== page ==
Sociodemographic Characteristics Of Young Adults Screened For HIV In A Tertiary Health Centre In South-South Nigeria

  • CI Akani Departments Of Obstetrics & Gynaecology, University Of Port Harcourt Teaching Hospital, P.M.B 6173, Port Harcourt
  • O Erhabor Departments Of Haematology, University Of Port Harcourt Teaching Hospital, P.M.B 6173, Port Harcourt
Keywords: Socio demographic, HIV infection, young adults, Nigeria


Background: Human immune deficiency virus (HIV) infection is endemic globally, more so in developing countries like Nigeria and is an important cause of mortality and morbidity.
Objective: This study was undertaken to document the sero-prevalence of HIV infection among young adults (10 – 24 years).
Method: HIV screening was performed on all (n = 673) young adults referred to the retrovirology unit of the Haematology Department of the University of Port Harcourt Teaching Hospital between January 2003 to December 2003 comprising of 205 males and 432 females were screened for HIV using a double ELISA confirmatory of Immunocomb and Genscreen HIV 1 & 2 kits.
Result: A total of 637 young adults were screened for HIV. Two hundred and seventy-two (42.7%) were found positive to HIV. The highest infection burden occurred among the 20-24 years group 242 (50%) and lowest among the 10-14years group 4(12.1%). Infection rate was significantly higher among females 217 (50.2%), and in less educated adolescent with no formal education 56 (80%). History of alcoholism 262 (99.2%), drug use 146(60.6), number of sexual partners and age at first sexual debut were independent risk factors in adolescents for infection with HIV (P < 0.05).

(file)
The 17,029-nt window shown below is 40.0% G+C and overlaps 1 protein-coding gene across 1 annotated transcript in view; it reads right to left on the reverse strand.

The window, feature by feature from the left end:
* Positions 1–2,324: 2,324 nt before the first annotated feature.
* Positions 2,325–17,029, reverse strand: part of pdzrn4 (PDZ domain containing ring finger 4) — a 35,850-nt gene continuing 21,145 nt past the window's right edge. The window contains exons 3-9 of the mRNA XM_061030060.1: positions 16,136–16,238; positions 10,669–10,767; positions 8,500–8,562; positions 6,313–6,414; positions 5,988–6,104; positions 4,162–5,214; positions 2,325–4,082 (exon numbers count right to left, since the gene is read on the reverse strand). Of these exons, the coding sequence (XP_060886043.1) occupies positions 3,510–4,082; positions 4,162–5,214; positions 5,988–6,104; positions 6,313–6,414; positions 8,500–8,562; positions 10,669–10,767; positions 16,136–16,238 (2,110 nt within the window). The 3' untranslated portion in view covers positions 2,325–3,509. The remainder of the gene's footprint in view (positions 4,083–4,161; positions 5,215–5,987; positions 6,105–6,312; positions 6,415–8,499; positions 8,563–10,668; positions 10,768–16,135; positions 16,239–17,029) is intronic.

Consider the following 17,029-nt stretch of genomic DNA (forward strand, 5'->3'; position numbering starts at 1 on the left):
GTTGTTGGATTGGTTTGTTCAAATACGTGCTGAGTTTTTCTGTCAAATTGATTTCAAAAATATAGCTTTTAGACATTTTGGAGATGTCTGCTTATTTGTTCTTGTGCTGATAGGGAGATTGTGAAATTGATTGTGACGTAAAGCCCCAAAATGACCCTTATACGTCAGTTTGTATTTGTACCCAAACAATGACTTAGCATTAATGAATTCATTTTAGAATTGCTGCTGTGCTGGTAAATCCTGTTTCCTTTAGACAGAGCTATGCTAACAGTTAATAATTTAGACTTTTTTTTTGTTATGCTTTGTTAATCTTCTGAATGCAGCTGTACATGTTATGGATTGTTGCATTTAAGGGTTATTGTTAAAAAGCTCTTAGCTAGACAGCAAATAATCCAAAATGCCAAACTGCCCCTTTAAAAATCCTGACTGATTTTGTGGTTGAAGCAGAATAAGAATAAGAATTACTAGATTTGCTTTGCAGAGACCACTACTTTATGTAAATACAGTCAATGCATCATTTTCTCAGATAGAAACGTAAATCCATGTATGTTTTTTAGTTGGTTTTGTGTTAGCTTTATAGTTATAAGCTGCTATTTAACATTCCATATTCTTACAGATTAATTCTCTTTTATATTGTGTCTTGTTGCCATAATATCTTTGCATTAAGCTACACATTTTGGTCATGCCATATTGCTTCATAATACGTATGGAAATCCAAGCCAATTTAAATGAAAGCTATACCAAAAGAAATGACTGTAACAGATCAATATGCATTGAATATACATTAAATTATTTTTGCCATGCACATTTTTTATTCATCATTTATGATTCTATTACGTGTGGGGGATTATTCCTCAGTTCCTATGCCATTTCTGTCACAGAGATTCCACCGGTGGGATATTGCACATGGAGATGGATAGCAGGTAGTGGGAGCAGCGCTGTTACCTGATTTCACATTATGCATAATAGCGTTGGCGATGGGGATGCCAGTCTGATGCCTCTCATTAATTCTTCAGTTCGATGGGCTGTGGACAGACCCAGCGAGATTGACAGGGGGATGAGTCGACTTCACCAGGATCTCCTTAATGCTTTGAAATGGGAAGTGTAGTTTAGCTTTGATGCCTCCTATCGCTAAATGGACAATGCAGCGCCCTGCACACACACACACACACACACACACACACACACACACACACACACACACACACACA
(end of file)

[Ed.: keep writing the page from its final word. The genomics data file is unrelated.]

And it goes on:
Conclusion: This study confirmed a high prevalence of HIV among adolescents and describes the groups more at risk as seen in other parts of Nigeria. This calls for urgent health education of the young adult population with emphasis on a combination of behavioural and social changes to curb the spread of HIV. Key Words: Socio demographic, HIV infection, young adults, Nigeria

Highland Medical Research Journal Vol. 3 (1) 2005: 24-30

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eISSN: 1596-2407